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Implementing incremental data load using Azure Data Factory

Azure Data Factory is a fully managed data processing solution offered in Azure. It connects to many sources, both in the cloud as well as on-premises. One of the basic tasks it can do is copying data over from one source to another – for example from a table in Azure Table Storage to an Azure SQL Database table. To get the best performance and avoid unwanted duplicates in the target table, we need to include incremental data load or delta’s. Also, we can build mechanisms to further avoid unwanted duplicates when a data pipeline is restarted.

In this post I will explain how to cover both scenario’s using a pipeline that takes data from Azure Table Storage, copies it over into Azure SQL and finally brings a subset of the columns over to another Azure SQL table. The result looks like this:

The components are as follows:

  • MyAzureTable: the source table in Azure Table Storage
  • CopyFromAzureTableToSQL: the pipeline copying data over into the first SQL table
  • Orders: the first SQL Azure database table
  • CopyFromAzureSQLOrdersToAzureSQLOrders2: the pipeline copying data from the first SQL table to the second – leaving behind certain columns
  • Orders2: the second and last SQL Azure database table

Setting up the basics is relatively easy. The devil is in the details, however.

  1. The linked services

Every data pipeline in Azure Data Factory begins with setting up linked services. In this case, we need two; one to the Azure Table storage and one to SQL Azure. The definition of the linked service to Azure Table Storage is as follows:

The SQL Azure linked service definition looks like this:

Note the name property – we will need to refer to it later.

  1. The datasets

Datasets define tables or queries that return data that we will process in the pipeline. The first dataset we need to define is the source dataset (called MyAzureTable). The definition is as follows:

Note that, again, this item has a name. We will use it in the pipeline later. Also, you will need to specify the name of your Azure Table in the “tablename” property. Note that the “LinkedServiceName” property is set to the name of the linked service we definied earlier. This way, Azure Data Factory knows where to find the table. Also, the “availability” property specifies the slices Azure Data Factory uses to process the data. This defines how long ADF waits before processing the data as it waits for the specified time to pass before processing. The settings above specify hourly slices, which means that data will be processed every hour. We will later set up the pipeline in such a way that ADF will just process the data that was added or changed in that hour, not all data available (as is the default behavior). Minimum slice size currently is 15 minutes. Also note that the dataset is specified as being external (“external”:true). This means that ADF will not try to coördinate tasks for this table as assumes the data will be written from somewhere outside ADF (your application for example) and will be ready for pickup when the slice size is passed.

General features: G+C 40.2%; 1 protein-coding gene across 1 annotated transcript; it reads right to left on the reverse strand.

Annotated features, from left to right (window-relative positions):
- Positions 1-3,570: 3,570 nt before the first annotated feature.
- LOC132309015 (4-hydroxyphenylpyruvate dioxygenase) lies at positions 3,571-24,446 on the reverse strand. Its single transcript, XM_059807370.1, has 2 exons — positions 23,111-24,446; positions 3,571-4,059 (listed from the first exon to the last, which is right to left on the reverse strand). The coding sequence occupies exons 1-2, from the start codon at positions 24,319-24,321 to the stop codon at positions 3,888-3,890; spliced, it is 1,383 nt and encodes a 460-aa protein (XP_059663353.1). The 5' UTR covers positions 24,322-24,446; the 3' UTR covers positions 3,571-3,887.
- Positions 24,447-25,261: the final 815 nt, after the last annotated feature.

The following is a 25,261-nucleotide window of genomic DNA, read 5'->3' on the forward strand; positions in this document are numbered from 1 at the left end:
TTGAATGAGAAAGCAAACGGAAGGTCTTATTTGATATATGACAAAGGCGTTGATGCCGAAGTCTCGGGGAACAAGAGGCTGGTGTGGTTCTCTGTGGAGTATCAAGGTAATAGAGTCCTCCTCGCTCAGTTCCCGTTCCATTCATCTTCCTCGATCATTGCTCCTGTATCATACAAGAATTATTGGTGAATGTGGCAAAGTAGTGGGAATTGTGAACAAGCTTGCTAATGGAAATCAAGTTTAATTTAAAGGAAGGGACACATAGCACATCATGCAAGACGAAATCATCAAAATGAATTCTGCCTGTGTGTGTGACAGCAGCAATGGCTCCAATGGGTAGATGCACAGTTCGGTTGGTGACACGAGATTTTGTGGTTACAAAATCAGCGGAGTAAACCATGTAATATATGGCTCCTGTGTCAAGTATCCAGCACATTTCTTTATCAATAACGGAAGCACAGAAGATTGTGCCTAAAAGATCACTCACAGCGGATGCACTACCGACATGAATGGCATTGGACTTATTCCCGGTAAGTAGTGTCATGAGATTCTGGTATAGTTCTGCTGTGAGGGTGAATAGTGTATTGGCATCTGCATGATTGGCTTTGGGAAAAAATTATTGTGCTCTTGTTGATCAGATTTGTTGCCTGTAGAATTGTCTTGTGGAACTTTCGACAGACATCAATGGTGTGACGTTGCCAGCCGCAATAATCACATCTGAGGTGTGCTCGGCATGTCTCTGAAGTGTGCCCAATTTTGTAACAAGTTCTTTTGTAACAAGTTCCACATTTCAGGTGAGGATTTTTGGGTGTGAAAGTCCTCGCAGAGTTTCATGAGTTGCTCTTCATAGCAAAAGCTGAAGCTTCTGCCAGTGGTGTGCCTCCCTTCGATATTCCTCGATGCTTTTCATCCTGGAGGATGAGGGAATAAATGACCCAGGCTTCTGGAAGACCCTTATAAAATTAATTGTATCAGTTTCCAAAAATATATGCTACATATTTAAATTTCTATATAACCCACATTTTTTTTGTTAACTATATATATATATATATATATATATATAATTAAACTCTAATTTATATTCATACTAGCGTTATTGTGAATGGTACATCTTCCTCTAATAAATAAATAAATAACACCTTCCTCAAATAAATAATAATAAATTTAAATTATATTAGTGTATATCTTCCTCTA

The target dataset in SQL Azure follows the same definition:

Important to note is that we defined the structure explicitly – it is not required for the working of the first pipeline, but it is for the second, which will use this same table as source. Also note that presence of the column ‘ColumnForADuseOnly’ in the table. This column is later used by ADF to make sure data that is already processed is not again appended to the target table. Of course, the SQL table itself will need to have (at least) the same columns and matching data types:

  1. The first pipeline (from Azure Table to SQL)

The first pipeline takes the order data in the Azure table and copies it into the Orders table in SQL Azure. It does that incrementally and with repeatability – which means that a) each slice will only process a specific subset of the data and b) if a slice is restarted the same data will not be copied over twice. This results in a fast processing engine without duplication in the target table – data is copied over once, regardless of the number of restarts. Note that by default ADF copies all data over to the target so you would get so many rows in the table as there are orders in the Azure Table times the number of slices that ran (each slice bringing over the full Azure table). The definition is as follows:

Note that the pipeline consists of a single activity, which is a Copy activity. I could have specified another activity in the same pipeline – I have not done so for simplicity. The Copy activity takes as input the Azure Table (MyAzureTable) and outputs into the SQL Azure Table “Orders”. The source Query is very important – as this is used to select just the data we want! We use the column ‘OrderTimestamp’ which and select only the orders from MyAzureTable where the OrderTimestamp is greater than or equal to the starting time of the slice and less than the end time of the slice. A sample query against the Azure Table executed in this way looks like this: